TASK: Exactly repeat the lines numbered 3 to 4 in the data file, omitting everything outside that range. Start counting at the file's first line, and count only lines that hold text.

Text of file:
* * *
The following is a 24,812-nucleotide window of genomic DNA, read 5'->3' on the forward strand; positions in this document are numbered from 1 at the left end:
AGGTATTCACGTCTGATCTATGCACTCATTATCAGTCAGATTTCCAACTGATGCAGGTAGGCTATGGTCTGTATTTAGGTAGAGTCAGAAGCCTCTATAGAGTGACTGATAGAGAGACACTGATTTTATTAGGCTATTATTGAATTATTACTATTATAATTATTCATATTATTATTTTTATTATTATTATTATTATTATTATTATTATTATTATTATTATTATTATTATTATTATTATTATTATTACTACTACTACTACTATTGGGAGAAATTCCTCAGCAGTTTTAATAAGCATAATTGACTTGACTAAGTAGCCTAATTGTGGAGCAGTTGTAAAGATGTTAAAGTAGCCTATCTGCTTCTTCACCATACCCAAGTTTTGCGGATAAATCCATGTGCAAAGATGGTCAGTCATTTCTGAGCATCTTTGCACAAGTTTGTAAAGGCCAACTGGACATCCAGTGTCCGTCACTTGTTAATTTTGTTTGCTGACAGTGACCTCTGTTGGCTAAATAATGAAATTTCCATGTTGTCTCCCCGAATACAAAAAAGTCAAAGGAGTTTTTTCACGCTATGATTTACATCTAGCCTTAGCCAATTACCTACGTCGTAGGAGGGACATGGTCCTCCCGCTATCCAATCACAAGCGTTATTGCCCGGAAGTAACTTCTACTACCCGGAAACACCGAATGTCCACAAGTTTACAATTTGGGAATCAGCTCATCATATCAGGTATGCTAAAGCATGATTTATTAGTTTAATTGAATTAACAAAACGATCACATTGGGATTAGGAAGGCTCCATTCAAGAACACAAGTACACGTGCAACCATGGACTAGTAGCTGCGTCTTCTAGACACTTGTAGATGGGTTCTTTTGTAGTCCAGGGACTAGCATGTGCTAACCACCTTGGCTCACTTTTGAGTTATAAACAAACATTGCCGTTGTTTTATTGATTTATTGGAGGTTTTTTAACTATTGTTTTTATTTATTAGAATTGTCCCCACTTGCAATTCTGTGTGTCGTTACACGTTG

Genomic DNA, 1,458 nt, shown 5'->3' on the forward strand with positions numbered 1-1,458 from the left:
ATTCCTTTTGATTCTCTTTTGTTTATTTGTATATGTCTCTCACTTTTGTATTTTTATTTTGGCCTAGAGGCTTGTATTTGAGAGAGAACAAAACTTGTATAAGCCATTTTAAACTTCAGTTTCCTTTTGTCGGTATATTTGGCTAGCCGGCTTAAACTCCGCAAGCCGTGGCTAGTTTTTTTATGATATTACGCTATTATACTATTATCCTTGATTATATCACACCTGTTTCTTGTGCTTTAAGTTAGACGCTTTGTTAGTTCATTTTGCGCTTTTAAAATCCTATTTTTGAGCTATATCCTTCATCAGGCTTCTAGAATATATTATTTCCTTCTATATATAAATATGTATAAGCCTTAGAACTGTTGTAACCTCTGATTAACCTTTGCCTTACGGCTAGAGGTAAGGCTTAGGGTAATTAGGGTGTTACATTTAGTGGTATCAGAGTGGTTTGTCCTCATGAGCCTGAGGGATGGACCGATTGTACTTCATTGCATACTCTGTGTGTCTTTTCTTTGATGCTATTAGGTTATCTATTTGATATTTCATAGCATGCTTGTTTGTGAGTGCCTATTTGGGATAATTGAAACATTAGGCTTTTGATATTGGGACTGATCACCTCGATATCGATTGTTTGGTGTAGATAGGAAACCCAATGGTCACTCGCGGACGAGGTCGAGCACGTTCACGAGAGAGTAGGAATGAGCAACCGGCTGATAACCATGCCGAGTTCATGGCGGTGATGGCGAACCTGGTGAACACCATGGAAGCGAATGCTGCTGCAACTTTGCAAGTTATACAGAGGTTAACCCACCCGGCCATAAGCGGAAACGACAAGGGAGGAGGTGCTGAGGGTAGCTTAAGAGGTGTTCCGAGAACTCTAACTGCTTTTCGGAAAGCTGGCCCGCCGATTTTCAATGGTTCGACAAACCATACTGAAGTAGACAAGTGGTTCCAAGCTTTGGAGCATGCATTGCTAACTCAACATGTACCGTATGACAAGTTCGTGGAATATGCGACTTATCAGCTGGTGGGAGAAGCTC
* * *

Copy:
Genomic DNA, 1,458 nt, shown 5'->3' on the forward strand with positions numbered 1-1,458 from the left:
ATTCCTTTTGATTCTCTTTTGTTTATTTGTATATGTCTCTCACTTTTGTATTTTTATTTTGGCCTAGAGGCTTGTATTTGAGAGAGAACAAAACTTGTATAAGCCATTTTAAACTTCAGTTTCCTTTTGTCGGTATATTTGGCTAGCCGGCTTAAACTCCGCAAGCCGTGGCTAGTTTTTTTATGATATTACGCTATTATACTATTATCCTTGATTATATCACACCTGTTTCTTGTGCTTTAAGTTAGACGCTTTGTTAGTTCATTTTGCGCTTTTAAAATCCTATTTTTGAGCTATATCCTTCATCAGGCTTCTAGAATATATTATTTCCTTCTATATATAAATATGTATAAGCCTTAGAACTGTTGTAACCTCTGATTAACCTTTGCCTTACGGCTAGAGGTAAGGCTTAGGGTAATTAGGGTGTTACATTTAGTGGTATCAGAGTGGTTTGTCCTCATGAGCCTGAGGGATGGACCGATTGTACTTCATTGCATACTCTGTGTGTCTTTTCTTTGATGCTATTAGGTTATCTATTTGATATTTCATAGCATGCTTGTTTGTGAGTGCCTATTTGGGATAATTGAAACATTAGGCTTTTGATATTGGGACTGATCACCTCGATATCGATTGTTTGGTGTAGATAGGAAACCCAATGGTCACTCGCGGACGAGGTCGAGCACGTTCACGAGAGAGTAGGAATGAGCAACCGGCTGATAACCATGCCGAGTTCATGGCGGTGATGGCGAACCTGGTGAACACCATGGAAGCGAATGCTGCTGCAACTTTGCAAGTTATACAGAGGTTAACCCACCCGGCCATAAGCGGAAACGACAAGGGAGGAGGTGCTGAGGGTAGCTTAAGAGGTGTTCCGAGAACTCTAACTGCTTTTCGGAAAGCTGGCCCGCCGATTTTCAATGGTTCGACAAACCATACTGAAGTAGACAAGTGGTTCCAAGCTTTGGAGCATGCATTGCTAACTCAACATGTACCGTATGACAAGTTCGTGGAATATGCGACTTATCAGCTGGTGGGAGAAGCTC